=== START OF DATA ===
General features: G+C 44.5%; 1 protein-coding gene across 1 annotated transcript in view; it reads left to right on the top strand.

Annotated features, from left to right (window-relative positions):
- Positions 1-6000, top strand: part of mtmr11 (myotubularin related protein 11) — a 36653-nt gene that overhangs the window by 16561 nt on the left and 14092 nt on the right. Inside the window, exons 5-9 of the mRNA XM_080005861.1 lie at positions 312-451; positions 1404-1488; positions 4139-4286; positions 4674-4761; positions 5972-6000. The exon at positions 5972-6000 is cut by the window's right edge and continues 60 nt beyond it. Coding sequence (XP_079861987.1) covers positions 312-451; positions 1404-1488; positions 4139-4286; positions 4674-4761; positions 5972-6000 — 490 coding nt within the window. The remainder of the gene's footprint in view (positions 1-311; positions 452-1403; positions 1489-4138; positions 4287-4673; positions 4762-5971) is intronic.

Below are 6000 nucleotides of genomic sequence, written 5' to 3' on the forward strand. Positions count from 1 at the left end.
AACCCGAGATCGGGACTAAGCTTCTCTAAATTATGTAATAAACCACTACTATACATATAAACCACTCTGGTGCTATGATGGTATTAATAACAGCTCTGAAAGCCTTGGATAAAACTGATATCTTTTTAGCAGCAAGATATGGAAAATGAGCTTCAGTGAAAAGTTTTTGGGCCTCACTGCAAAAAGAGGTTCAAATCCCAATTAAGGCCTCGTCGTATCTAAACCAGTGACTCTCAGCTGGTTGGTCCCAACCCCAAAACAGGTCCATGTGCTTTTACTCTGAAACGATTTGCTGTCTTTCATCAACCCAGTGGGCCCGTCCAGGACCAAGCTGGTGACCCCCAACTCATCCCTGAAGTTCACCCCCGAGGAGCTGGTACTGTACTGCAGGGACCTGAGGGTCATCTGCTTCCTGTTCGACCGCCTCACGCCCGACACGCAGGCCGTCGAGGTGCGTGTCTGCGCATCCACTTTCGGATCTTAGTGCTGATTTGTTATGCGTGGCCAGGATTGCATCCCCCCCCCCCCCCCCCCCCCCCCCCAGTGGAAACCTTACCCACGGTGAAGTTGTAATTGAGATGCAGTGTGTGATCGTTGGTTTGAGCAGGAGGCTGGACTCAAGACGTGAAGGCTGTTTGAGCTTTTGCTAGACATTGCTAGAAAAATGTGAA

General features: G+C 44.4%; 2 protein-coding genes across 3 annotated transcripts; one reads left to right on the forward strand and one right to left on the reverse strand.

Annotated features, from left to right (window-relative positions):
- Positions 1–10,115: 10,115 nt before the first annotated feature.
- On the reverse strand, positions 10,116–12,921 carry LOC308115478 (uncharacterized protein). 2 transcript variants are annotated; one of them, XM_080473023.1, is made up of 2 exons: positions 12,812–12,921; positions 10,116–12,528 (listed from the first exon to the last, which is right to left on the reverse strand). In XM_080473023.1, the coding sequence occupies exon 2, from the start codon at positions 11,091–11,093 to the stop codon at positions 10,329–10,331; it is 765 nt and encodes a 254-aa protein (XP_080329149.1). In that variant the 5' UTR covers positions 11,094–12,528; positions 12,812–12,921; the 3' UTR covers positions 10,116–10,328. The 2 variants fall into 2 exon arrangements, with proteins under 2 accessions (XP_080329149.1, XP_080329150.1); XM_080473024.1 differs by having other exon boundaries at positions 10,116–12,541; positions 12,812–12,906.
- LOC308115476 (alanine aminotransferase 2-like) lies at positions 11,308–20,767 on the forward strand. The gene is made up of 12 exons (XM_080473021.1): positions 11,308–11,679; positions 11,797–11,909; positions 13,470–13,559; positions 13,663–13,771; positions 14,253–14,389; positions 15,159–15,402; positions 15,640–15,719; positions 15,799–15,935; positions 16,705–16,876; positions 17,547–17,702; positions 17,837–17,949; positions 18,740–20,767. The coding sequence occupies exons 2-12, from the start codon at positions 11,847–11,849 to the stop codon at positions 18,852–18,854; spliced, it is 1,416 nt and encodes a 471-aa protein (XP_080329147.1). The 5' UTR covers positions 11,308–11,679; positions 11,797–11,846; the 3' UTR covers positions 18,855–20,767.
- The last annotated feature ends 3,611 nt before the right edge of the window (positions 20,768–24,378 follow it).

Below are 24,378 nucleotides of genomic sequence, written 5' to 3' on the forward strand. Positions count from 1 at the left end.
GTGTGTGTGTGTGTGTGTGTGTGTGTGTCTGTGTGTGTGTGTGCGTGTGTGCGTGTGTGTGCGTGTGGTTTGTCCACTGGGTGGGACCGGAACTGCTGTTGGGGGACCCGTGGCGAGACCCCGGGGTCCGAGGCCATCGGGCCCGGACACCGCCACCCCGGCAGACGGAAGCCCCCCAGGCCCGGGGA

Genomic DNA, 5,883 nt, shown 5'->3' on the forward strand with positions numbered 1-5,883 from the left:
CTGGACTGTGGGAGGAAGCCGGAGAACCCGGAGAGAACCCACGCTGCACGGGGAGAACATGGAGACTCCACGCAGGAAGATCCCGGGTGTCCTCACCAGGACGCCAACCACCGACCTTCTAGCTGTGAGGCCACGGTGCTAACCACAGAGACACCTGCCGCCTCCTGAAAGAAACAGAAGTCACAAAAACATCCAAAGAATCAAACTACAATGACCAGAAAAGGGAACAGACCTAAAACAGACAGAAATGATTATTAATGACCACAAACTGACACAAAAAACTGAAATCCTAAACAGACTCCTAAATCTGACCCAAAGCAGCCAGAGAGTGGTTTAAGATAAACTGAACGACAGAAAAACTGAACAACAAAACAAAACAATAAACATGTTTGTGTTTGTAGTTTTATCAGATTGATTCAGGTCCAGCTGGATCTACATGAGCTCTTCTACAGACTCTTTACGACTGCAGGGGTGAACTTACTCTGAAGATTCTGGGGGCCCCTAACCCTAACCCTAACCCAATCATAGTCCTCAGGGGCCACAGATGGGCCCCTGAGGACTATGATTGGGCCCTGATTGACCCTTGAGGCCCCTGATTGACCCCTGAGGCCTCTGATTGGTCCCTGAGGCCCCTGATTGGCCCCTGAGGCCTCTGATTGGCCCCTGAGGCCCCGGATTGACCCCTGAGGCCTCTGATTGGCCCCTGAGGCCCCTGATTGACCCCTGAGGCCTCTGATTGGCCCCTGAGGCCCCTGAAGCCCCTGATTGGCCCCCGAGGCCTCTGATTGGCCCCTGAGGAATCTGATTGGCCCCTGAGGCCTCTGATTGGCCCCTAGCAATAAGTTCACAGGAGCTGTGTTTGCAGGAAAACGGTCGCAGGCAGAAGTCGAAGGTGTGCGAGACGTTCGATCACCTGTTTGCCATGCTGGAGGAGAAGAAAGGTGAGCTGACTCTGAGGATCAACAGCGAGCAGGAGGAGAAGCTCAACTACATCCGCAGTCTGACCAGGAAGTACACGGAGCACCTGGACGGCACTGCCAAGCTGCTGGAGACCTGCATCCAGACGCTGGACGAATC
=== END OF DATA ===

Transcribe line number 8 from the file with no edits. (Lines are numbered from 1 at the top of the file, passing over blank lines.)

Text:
- Positions 1–10,115: 10,115 nt before the first annotated feature.